Kabocha croquettes (kabocha korokke) is our family's fall favorite. Crispy on the outside and naturally sweet and savory on the inside, it's like a party in your mouth! These croquettes will disappear in no time.
Remove seeds and pith from the kabocha and cut into big chunks, about 2 inch (5 cm) pieces.
Set up the steamer (I use this steamer basket inside the dutch oven here). Steam kabocha for 20 minutes or until tender (enough that you can mash with fork) but don’t overcook.
While steaming the kabocha, mince the onion. Slice parallel to the grain, slice against the grain (image 1), cut into cubes (image 2), and chop into even smaller pieces (image 3).
Cut the bacon into small bits. For better texture, I like the bacon to be about ¼ inches (6 mm).
Heat the butter in a large frying pan over medium heat. Add the onion and saute for 2-3 minutes, and add the bacon. Cook until the onion is translucent, tender, and nicely brown. Set aside until the kabocha is done with steaming.
Remove the kabocha from the pot and let cool until you can touch (but still warm). Remove the skin using a knife or spoon. Kabocha skin is edible and you don’t have to remove it. However, your kabocha croquette will be dark in color instead of a bright orange color.
Transfer all the kabocha in a large bowl and mash with a fork.
Add the onion and bacon mixture to the mashed kabocha. Try to avoid adding excess oil, which could make the mixture too wet. Season with ½ tsp salt and ⅛ tsp freshly ground black pepper.
Combine well together. Using a cookie scoop, make it into ball shape. I can usually make 15-18 balls with ½ kabocha (1.5 lbs with seeds).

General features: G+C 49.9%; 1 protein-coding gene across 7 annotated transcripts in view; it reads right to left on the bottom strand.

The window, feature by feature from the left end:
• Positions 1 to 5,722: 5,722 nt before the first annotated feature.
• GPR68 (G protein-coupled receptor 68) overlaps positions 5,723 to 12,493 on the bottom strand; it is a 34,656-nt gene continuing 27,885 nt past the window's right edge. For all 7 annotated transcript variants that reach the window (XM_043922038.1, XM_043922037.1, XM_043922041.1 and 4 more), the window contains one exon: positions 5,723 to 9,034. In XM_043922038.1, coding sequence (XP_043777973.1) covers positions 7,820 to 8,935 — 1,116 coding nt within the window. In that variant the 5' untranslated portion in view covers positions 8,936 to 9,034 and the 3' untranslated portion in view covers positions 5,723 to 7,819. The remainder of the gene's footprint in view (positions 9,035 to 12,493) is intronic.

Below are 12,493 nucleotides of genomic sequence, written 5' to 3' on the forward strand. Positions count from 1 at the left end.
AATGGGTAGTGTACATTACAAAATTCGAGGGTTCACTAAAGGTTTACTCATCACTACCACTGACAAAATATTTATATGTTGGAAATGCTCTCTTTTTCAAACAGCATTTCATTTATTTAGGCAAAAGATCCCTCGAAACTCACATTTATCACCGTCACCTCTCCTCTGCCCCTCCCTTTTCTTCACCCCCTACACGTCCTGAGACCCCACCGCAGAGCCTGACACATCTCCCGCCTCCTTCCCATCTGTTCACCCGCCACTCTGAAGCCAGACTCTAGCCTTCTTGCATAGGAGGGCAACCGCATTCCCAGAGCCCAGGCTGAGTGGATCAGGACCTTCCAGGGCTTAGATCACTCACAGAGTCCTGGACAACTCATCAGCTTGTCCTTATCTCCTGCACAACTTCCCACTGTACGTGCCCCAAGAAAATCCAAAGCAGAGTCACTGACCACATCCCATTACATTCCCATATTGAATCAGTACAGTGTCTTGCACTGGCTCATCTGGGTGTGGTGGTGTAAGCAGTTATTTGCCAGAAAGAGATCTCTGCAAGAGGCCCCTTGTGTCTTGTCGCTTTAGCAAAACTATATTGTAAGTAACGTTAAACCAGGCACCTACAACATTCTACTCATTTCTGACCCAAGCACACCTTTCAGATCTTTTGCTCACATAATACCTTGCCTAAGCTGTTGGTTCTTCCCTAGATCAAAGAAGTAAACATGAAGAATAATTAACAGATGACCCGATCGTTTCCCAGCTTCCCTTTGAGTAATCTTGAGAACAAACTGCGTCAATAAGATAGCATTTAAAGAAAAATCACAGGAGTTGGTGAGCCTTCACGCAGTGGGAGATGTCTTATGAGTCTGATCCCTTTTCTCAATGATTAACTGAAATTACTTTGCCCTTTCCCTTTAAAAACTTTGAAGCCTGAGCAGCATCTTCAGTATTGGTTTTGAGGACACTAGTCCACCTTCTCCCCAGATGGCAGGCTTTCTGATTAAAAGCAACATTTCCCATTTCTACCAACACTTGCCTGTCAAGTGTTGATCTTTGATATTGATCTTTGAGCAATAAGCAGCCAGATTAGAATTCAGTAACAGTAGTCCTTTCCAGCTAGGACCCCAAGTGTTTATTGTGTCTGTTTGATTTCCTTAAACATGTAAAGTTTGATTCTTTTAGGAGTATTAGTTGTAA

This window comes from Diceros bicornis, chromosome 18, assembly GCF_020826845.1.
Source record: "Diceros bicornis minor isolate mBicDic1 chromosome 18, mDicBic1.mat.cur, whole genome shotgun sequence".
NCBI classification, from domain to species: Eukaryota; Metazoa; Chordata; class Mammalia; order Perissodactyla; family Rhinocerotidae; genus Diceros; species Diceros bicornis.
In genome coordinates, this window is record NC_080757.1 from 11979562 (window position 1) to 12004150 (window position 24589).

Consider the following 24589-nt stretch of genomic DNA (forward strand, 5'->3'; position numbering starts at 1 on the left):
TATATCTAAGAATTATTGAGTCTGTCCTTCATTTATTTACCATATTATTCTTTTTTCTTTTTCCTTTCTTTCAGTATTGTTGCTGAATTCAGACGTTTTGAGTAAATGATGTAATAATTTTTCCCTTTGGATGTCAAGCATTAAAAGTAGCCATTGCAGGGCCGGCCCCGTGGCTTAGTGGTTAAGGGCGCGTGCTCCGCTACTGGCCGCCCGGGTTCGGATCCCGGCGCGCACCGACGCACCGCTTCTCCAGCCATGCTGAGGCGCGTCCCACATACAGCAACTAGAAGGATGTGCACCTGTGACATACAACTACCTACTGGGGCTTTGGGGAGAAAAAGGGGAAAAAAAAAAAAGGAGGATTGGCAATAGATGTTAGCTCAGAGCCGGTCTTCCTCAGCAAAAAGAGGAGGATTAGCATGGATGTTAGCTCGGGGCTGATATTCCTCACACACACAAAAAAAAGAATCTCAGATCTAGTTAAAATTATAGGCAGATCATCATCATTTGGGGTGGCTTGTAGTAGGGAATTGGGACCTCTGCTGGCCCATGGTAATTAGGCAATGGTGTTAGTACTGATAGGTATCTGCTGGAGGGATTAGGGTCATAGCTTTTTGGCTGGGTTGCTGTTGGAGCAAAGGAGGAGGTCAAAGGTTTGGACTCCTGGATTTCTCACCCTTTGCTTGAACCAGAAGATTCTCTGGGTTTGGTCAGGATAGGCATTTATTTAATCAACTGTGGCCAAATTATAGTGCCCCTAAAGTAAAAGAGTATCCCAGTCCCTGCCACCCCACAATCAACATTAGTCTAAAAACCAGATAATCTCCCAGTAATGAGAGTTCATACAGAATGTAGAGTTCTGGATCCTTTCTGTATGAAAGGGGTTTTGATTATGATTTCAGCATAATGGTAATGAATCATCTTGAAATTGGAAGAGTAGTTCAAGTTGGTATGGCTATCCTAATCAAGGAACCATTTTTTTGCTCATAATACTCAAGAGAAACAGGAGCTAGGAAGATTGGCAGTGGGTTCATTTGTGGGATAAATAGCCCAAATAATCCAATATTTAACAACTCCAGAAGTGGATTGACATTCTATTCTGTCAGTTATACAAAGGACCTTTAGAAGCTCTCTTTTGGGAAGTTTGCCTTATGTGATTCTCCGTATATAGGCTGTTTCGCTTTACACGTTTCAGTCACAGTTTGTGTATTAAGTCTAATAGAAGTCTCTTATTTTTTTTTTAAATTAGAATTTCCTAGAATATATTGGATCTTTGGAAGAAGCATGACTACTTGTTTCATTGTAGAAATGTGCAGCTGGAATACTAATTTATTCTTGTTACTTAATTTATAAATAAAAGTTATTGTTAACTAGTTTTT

Cover with plastic wrap and refrigerate for 15 minutes to kabocha balls become firmer.
Add 1 Tbsp water to the beaten egg. Coat kabocha balls in flour.
Then coat with egg mixture, and finally panko.
Cover with plastic wrap and rest in the refrigerator for 30 minutes. During this time, the flour absorbs moisture. As a result, it’ll be less splatter in oil and the batter becomes sticker and won’t come off while deep frying. Also, if you deep fry the food when it's still warm, the steam inside the filling will get hot and try to escape, which will end up exploding in the hot oil.
When it’s almost 30 minutes, start heating up the oil to 340ºF (170ºC) in a pot. Insert the long chopsticks, and when you see small bubbles appear around them, it’s ready to deep fry the croquette. The filling of the croquette is cooked already, so all you need is to fry the coating until golden brown.
Transfer golden kabocha croquette to a wire rack or a plate lined with paper towel. Sprinkle some salt such as sea salt or Himalayan pink salt.
Once it’s cooled completely, you can put the leftovers in an airtight container and store in the refrigerator for 3 days and in the freezer for up to a month.